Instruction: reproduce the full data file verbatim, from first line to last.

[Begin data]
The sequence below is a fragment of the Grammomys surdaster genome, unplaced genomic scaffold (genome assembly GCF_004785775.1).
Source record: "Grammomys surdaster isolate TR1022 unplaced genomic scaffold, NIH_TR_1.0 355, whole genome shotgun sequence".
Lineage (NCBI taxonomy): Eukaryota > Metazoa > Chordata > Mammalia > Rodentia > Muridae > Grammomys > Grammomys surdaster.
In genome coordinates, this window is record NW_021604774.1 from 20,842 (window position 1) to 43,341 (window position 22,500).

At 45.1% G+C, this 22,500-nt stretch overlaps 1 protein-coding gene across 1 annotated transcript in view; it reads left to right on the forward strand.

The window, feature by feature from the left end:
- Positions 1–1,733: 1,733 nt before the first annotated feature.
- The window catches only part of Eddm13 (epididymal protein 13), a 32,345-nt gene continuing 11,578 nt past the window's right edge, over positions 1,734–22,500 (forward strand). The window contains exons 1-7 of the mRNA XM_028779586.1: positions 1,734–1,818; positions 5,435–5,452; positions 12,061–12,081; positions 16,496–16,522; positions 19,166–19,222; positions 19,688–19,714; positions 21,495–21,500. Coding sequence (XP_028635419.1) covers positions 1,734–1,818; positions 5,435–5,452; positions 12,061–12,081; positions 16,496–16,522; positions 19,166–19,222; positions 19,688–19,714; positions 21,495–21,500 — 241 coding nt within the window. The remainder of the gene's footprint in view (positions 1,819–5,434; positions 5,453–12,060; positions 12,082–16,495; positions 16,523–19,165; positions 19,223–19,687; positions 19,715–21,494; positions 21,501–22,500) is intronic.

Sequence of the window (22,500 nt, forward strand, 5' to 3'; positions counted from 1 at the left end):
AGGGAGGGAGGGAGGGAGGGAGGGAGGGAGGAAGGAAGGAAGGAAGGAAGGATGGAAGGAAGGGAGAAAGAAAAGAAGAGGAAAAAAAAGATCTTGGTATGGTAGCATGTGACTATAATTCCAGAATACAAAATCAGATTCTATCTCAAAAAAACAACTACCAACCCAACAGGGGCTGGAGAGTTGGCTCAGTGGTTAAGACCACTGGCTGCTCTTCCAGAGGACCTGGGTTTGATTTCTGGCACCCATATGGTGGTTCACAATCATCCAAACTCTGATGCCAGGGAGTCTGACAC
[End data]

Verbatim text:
The sequence below is a fragment of the Grammomys surdaster genome, unplaced genomic scaffold (genome assembly GCF_004785775.1).
Source record: "Grammomys surdaster isolate TR1022 unplaced genomic scaffold, NIH_TR_1.0 355, whole genome shotgun sequence".
Lineage (NCBI taxonomy): Eukaryota > Metazoa > Chordata > Mammalia > Rodentia > Muridae > Grammomys > Grammomys surdaster.
In genome coordinates, this window is record NW_021604774.1 from 20,842 (window position 1) to 43,341 (window position 22,500).

At 45.1% G+C, this 22,500-nt stretch overlaps 1 protein-coding gene across 1 annotated transcript in view; it reads left to right on the forward strand.

The window, feature by feature from the left end:
- Positions 1–1,733: 1,733 nt before the first annotated feature.
- The window catches only part of Eddm13 (epididymal protein 13), a 32,345-nt gene continuing 11,578 nt past the window's right edge, over positions 1,734–22,500 (forward strand). The window contains exons 1-7 of the mRNA XM_028779586.1: positions 1,734–1,818; positions 5,435–5,452; positions 12,061–12,081; positions 16,496–16,522; positions 19,166–19,222; positions 19,688–19,714; positions 21,495–21,500. Coding sequence (XP_028635419.1) covers positions 1,734–1,818; positions 5,435–5,452; positions 12,061–12,081; positions 16,496–16,522; positions 19,166–19,222; positions 19,688–19,714; positions 21,495–21,500 — 241 coding nt within the window. The remainder of the gene's footprint in view (positions 1,819–5,434; positions 5,453–12,060; positions 12,082–16,495; positions 16,523–19,165; positions 19,223–19,687; positions 19,715–21,494; positions 21,501–22,500) is intronic.

Sequence of the window (22,500 nt, forward strand, 5' to 3'; positions counted from 1 at the left end):
AGGGAGGGAGGGAGGGAGGGAGGGAGGGAGGAAGGAAGGAAGGAAGGAAGGATGGAAGGAAGGGAGAAAGAAAAGAAGAGGAAAAAAAAGATCTTGGTATGGTAGCATGTGACTATAATTCCAGAATACAAAATCAGATTCTATCTCAAAAAAACAACTACCAACCCAACAGGGGCTGGAGAGTTGGCTCAGTGGTTAAGACCACTGGCTGCTCTTCCAGAGGACCTGGGTTTGATTTCTGGCACCCATATGGTGGTTCACAATCATCCAAACTCTGATGCCAGGGAGTCTGACAC